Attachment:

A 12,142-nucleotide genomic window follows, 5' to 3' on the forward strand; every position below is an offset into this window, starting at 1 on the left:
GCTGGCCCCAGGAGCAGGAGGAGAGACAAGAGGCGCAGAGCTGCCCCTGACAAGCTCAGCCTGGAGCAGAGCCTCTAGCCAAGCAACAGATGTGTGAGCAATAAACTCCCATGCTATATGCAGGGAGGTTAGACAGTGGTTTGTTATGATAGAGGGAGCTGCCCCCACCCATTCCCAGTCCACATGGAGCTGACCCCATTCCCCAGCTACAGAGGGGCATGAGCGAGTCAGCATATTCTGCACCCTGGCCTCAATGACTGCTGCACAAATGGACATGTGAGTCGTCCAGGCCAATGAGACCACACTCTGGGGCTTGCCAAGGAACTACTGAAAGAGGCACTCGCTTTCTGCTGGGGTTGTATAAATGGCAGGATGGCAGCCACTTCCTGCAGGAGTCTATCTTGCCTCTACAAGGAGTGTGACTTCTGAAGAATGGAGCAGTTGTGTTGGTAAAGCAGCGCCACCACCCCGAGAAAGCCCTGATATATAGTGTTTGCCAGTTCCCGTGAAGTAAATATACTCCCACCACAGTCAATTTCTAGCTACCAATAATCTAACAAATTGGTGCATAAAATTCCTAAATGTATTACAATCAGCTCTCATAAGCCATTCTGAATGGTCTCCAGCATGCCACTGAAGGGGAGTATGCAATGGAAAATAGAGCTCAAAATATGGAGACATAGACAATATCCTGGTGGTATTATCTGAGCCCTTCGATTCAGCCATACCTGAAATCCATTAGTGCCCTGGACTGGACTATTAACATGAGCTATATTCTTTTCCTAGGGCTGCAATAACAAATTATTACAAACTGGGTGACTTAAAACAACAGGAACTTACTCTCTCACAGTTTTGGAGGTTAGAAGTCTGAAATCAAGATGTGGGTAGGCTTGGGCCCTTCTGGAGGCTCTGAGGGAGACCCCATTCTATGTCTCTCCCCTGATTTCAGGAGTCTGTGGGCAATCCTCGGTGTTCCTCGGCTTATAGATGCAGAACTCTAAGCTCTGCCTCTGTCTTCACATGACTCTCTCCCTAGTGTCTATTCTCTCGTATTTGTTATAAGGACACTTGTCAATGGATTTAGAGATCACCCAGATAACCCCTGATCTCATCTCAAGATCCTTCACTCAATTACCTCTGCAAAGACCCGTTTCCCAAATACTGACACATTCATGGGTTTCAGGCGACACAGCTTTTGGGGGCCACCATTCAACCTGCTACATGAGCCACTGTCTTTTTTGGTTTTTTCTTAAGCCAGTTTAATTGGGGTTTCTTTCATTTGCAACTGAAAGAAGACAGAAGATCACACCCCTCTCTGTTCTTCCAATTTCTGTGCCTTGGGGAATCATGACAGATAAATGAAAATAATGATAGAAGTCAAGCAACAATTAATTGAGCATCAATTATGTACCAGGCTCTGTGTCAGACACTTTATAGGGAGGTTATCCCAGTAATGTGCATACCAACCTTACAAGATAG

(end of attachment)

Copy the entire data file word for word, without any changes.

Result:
A 12,142-nucleotide genomic window follows, 5' to 3' on the forward strand; every position below is an offset into this window, starting at 1 on the left:
GCTGGCCCCAGGAGCAGGAGGAGAGACAAGAGGCGCAGAGCTGCCCCTGACAAGCTCAGCCTGGAGCAGAGCCTCTAGCCAAGCAACAGATGTGTGAGCAATAAACTCCCATGCTATATGCAGGGAGGTTAGACAGTGGTTTGTTATGATAGAGGGAGCTGCCCCCACCCATTCCCAGTCCACATGGAGCTGACCCCATTCCCCAGCTACAGAGGGGCATGAGCGAGTCAGCATATTCTGCACCCTGGCCTCAATGACTGCTGCACAAATGGACATGTGAGTCGTCCAGGCCAATGAGACCACACTCTGGGGCTTGCCAAGGAACTACTGAAAGAGGCACTCGCTTTCTGCTGGGGTTGTATAAATGGCAGGATGGCAGCCACTTCCTGCAGGAGTCTATCTTGCCTCTACAAGGAGTGTGACTTCTGAAGAATGGAGCAGTTGTGTTGGTAAAGCAGCGCCACCACCCCGAGAAAGCCCTGATATATAGTGTTTGCCAGTTCCCGTGAAGTAAATATACTCCCACCACAGTCAATTTCTAGCTACCAATAATCTAACAAATTGGTGCATAAAATTCCTAAATGTATTACAATCAGCTCTCATAAGCCATTCTGAATGGTCTCCAGCATGCCACTGAAGGGGAGTATGCAATGGAAAATAGAGCTCAAAATATGGAGACATAGACAATATCCTGGTGGTATTATCTGAGCCCTTCGATTCAGCCATACCTGAAATCCATTAGTGCCCTGGACTGGACTATTAACATGAGCTATATTCTTTTCCTAGGGCTGCAATAACAAATTATTACAAACTGGGTGACTTAAAACAACAGGAACTTACTCTCTCACAGTTTTGGAGGTTAGAAGTCTGAAATCAAGATGTGGGTAGGCTTGGGCCCTTCTGGAGGCTCTGAGGGAGACCCCATTCTATGTCTCTCCCCTGATTTCAGGAGTCTGTGGGCAATCCTCGGTGTTCCTCGGCTTATAGATGCAGAACTCTAAGCTCTGCCTCTGTCTTCACATGACTCTCTCCCTAGTGTCTATTCTCTCGTATTTGTTATAAGGACACTTGTCAATGGATTTAGAGATCACCCAGATAACCCCTGATCTCATCTCAAGATCCTTCACTCAATTACCTCTGCAAAGACCCGTTTCCCAAATACTGACACATTCATGGGTTTCAGGCGACACAGCTTTTGGGGGCCACCATTCAACCTGCTACATGAGCCACTGTCTTTTTTGGTTTTTTCTTAAGCCAGTTTAATTGGGGTTTCTTTCATTTGCAACTGAAAGAAGACAGAAGATCACACCCCTCTCTGTTCTTCCAATTTCTGTGCCTTGGGGAATCATGACAGATAAATGAAAATAATGATAGAAGTCAAGCAACAATTAATTGAGCATCAATTATGTACCAGGCTCTGTGTCAGACACTTTATAGGGAGGTTATCCCAGTAATGTGCATACCAACCTTACAAGATAG